There are several different kinds of honey bees, including Italian, Carnolian, Russian, German, Caucasian, and Buckfast. Each has unique attributes (production volume, winter hardiness, aggressive/gentle natures, disease resistance, etc.). The right stock for you depends on your style, your environment, and your reasons for keeping bees. Educate yourself before buying.

Basic equipment

In addition to choosing bee stock, you’ll need to decide how to keep bees. There are a variety of hive styles to choose from (Langstroth, Warre, Top Bar), each with different qualities (manipulability, mobility, etc.). Learn more here. We use the Langstroth style, which is the most common.

Besides the woodenware (hives), there’s very little equipment needed to keep bees.

Protective clothing, a veil, gloves, a smoker, and a hive tool are enough to get yourself started. (If you’re doing Langstroth, you’ll also need a feeder.) In addition, you’ll have to learn about common pests and diseases and decide how to treat them.

Educate yourself -- and prepare to fail

Once you’ve decided to start your beekeeping operation, supply yourself with plenty of reliable resources. In addition to the plethora of information on the internet, get some good books, join a local beekeeping club, and seek out mentors.

Beekeeping has become very popular, which is great. It’s fascinating and really fun! At the same time, there’s a steep learning curve. You’re going to make some mistakes. Be prepared for trial and error, and be willing to learn from it and try again.

When we first began beekeeping, we stumbled quite a few times. Beekeeping now is nothing like it was 50 years ago. Keeping your colonies alive is a constant struggle, and losses can be heartbreaking, but it is a wonderfully rewarding hobby. Be perseverant, and make sure you have the time and resources to be a conscientious beekeeper. It is important to not become a part of the problem. Strive to maintain healthy, happy hives, and enjoy the journey along the way!

by Kavita Bay & Brooke Barnett


Five Considerations for Pollinator-Friendly Spring Planting


Five Considerations for Pollinator-Friendly Spring Planting

With the warm days of spring approaching we have all been dreaming of what we will plant in our gardens this year. Consider incorporating pollinator friendly plants into your garden plan. One thing you can do without much planning is to plant a small portion of your garden or flower beds just for bees and other pollinators.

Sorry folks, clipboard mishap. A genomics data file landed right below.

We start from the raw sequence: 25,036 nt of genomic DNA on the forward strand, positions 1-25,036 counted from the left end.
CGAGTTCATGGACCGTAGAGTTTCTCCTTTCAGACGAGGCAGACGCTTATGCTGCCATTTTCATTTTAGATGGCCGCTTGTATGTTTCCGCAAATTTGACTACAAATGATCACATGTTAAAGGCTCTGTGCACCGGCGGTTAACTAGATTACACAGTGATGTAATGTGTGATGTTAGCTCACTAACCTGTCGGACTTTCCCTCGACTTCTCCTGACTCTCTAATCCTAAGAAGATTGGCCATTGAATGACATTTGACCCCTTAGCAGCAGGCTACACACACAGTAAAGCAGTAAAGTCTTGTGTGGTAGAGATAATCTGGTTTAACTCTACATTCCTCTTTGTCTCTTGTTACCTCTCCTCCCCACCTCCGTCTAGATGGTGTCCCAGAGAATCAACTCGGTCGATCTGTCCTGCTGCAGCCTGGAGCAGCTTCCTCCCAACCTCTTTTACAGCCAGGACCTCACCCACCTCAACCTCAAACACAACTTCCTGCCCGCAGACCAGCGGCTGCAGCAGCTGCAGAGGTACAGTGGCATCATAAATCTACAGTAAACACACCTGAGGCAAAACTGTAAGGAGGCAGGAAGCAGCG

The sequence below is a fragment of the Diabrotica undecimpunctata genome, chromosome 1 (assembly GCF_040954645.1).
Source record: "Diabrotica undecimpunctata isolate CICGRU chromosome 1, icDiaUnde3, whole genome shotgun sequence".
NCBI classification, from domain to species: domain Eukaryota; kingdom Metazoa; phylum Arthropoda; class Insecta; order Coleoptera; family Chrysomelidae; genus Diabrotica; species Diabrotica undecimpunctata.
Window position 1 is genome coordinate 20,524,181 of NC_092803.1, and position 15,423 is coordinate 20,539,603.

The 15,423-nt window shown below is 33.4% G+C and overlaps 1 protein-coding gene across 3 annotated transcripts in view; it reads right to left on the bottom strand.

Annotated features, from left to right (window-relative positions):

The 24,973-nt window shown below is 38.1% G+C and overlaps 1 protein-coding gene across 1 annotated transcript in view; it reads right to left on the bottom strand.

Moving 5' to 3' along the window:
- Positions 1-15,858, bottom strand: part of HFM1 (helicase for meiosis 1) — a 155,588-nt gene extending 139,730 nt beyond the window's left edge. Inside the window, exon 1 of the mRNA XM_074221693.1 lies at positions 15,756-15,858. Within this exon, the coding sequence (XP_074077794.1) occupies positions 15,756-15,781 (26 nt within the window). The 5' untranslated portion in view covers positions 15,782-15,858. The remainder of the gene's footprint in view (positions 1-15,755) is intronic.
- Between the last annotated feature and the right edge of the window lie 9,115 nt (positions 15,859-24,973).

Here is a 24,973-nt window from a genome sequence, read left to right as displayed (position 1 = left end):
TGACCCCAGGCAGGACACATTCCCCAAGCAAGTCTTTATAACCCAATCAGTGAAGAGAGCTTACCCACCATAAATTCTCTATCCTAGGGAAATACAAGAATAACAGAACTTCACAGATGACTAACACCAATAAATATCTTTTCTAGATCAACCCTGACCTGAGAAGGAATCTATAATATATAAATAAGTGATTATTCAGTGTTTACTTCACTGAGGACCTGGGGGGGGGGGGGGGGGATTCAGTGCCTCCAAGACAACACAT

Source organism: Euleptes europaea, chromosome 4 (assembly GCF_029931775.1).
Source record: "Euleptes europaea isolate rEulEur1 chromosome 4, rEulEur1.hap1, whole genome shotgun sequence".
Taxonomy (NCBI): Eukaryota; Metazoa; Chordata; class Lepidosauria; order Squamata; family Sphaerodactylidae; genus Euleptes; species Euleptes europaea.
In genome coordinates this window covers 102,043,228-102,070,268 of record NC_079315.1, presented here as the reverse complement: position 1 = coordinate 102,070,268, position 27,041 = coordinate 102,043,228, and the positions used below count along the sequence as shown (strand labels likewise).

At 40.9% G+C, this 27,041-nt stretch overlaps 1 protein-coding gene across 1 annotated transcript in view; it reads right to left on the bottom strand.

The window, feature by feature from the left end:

The decline in honey bee populations has been in the news for quite a while now, but it is just not bees suffering from heavy pesticide and herbicide use, our native pollinators could use a leg up too! Creating biodiversity near your home is one small way you can make a difference. Planting beneficial plants for these creatures will provide them with more forage and habitat. There are many native plants in every area that will attract pollinators to your garden, and not only will you be doing something good for them, they will return the favor by pollinating your flowers and veggies too. The following link is a guide to native plant listings by region: Using perennial native plants is a great way to attract pollinators, beautify you landscape will plants that are drought tolerant and require little care once established.


What else can you do for our pollinators? You can let your brassicas in the garden flower after you are done harvesting your crop. These plants in the cabbage family provide a great source of food for bees, especially broccoli! The bees love it, and they will flower late into the fall when many other flowers are done blooming. I have spent many moments in the garden watching our honey bees collecting nectar and pollen from our broccoli plants in the fall. When I step into the garden there is a noticeable hum coming from the broccoli patch, and it is quite calming to sit and watch hundreds of bees working and collecting on a warm autumn day when not much else is blooming. It is tempting to pull plants out of the garden after they are done producing for you, but you may consider leaving them for the bees and enjoy an unexpected splash of yellow blooms in your garden too.


You can create all kinds of habitat for pollinators besides planting flowers. Consider drilling holes in standing dead or fallen trees for solitary mason bees. These bees like to nest in holes in fallen logs. Also leave good habitat on the ground at the edge of your garden or lawn. Insects need cover and lots of undisturbed places to nest. Follow this link to find out more on raising native bees like mason bees


Believe it or not many weeds are great forage for our flying friends! Lawn weeds like dandelions and white dutch clover provide an excellent source of nectar and pollen for honey bees and other insects. We have been molded to believe that these weeds are unsightly and a nuisance, that we must conform to uniformity! But if we take the time to appreciate these "weeds" for all that they do for us and for pollinators you may reconsider the urge to get rid of them. Did you know that you can add dandelion leaves to your salad. Dandelion greens offer many of the same benefits of other leafy greens that boost your immune system, are also a diuretic, and can help support proper liver function.


Visit your local farmer's markets and nurseries for the best selection of flowers and veggies this year. It's always best to know the people growing your plants. Shopping locally will allow you to ask questions first hand, know that your plants have not been treated with any chemicals, and you will be supporting your local economy! Did you know that  for every $100 you spend at locally owned businesses, $68 will stay in the community vs. only $48 when you buy from national chain stores!

That concludes our post on pollinator-friendly spring planting. Have anything else to add? Feel free to leave a comment below. Please share this post on your favorite social media platform. And please also be sure to follow us in social media! (links are in the footer ;)